My name is BASSGMS, I’ll be your interpreter for today

I’ve for a long time found GameMaker‘s audio engine to be too limiting. particularly in the background music department.  That’s why I choose to use an external audio library to handle the background music.

Long story short, GameMaker only allows you to use MP3s for background music, and the only flexibility you have for it is whether you want it to loop back to the beginning or not when it reaches the end.  That’s why I prefer to use MO3 modules for my background music.  MO3s are tracker modules with MP3- or OGG-compressed samples rather than straight PCM samples.  In simpler terms, MO3s combine MP3- or OGG-compressed samples with data on how to play those samples.  Looping is internal to the MO3 itself and is seamless,  allowing you to theoretically have an infinite-length MP3/OGG quality music in a few megabytes, or even less.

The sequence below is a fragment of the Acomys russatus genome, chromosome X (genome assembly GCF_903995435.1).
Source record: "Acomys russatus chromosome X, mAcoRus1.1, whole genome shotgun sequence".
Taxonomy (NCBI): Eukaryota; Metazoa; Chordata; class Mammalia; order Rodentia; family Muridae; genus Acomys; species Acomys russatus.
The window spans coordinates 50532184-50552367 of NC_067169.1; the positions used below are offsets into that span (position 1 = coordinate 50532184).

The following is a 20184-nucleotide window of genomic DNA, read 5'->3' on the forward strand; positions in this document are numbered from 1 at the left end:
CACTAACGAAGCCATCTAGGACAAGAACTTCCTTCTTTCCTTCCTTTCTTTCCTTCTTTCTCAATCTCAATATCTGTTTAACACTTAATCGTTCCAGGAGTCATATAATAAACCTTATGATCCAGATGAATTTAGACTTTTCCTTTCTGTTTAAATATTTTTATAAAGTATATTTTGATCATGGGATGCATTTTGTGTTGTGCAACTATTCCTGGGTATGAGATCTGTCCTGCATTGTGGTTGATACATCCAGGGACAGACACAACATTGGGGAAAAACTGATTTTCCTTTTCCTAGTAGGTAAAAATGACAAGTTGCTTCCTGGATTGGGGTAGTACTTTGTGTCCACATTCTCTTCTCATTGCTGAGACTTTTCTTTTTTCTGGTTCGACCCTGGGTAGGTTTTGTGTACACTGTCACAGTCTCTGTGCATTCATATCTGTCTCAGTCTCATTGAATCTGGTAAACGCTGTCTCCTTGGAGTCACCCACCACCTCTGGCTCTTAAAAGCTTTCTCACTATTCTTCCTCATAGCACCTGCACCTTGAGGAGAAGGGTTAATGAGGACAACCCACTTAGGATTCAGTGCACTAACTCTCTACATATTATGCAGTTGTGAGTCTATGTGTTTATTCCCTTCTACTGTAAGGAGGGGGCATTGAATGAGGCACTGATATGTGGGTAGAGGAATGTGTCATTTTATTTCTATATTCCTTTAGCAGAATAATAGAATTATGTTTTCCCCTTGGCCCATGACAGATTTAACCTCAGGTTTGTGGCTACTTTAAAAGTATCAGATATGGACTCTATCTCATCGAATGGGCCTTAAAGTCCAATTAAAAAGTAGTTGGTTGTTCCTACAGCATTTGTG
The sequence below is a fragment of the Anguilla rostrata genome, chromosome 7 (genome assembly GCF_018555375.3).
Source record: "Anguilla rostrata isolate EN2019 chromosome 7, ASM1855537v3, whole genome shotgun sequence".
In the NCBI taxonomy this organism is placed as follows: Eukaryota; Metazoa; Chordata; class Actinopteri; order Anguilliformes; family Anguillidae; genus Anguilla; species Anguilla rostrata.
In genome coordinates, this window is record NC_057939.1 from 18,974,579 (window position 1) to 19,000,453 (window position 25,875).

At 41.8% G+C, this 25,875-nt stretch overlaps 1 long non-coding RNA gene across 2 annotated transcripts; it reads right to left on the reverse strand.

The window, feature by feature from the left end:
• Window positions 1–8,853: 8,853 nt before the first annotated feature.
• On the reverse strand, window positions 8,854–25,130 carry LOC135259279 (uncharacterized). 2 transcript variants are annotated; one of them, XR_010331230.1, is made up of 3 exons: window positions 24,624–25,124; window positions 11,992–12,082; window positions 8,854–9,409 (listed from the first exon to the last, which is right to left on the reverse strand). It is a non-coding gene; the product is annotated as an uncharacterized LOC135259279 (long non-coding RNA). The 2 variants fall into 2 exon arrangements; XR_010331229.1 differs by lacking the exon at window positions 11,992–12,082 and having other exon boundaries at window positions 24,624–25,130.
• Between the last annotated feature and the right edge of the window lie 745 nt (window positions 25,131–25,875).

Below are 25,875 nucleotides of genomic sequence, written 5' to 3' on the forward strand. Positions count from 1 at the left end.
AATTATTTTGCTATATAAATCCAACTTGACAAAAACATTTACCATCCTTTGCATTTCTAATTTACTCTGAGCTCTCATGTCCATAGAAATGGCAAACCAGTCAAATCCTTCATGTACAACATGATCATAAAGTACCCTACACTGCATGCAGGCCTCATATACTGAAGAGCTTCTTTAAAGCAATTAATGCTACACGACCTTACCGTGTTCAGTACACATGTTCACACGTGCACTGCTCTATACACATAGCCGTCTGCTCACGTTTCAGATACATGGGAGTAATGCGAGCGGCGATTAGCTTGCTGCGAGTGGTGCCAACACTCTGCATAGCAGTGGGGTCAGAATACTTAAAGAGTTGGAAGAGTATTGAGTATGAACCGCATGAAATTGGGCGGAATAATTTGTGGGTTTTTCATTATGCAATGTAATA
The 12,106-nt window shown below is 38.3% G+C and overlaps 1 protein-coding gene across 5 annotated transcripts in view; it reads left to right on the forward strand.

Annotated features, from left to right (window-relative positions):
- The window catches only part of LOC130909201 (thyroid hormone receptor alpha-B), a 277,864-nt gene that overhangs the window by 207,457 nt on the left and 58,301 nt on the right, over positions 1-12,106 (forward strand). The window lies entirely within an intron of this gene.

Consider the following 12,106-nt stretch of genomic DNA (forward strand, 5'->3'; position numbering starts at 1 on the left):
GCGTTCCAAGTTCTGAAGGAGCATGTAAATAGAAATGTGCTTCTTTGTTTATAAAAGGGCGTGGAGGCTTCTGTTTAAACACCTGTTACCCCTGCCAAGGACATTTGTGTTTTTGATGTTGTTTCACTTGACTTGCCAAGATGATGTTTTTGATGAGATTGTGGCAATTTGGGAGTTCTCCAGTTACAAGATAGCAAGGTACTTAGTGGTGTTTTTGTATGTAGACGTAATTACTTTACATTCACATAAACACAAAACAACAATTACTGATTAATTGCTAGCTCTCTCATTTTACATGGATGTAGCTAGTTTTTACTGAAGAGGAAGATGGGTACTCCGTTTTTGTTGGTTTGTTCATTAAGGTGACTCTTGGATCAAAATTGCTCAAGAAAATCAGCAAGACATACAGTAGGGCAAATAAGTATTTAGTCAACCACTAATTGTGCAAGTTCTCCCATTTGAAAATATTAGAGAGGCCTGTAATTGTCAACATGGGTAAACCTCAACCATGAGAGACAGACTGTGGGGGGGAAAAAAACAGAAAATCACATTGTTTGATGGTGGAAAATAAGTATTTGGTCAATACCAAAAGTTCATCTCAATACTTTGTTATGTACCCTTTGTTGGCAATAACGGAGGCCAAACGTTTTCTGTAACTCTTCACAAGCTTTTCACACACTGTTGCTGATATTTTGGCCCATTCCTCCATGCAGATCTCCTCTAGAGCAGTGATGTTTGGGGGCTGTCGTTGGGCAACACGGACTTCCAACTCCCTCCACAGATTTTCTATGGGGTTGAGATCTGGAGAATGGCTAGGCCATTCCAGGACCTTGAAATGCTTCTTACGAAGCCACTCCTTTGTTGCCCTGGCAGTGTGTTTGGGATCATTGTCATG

The only library I know of is BASS, whose developer, Ian Luck, also created the MO3 module format.  Getting BASS to work with GameMaker isn’t as easy as just importing the DLL into the project.  They can’t communicate with each other due to incompatible data types used in their functions.

I’m sorry, I don’t understand your funny accent.

(For those coders playing at home, GameMaker‘s only two types, real and string, are equivalent to the C types double and char* respectively.)

The solution was to create my own wrapper library, which I dubbed BASSGMS, that translates the functions in BASS in a way that GameMaker can work with.  In the heart of BASSGMS (and any wrapper DLL I may create in the future) lies these magic words that make everything possible:

What is this sorcery?!

To this day, I still only have a vague understanding of how to code DLLs.  All I know is it works like voodoo magic.

Copyright © Quadolor Games. All rights reserved.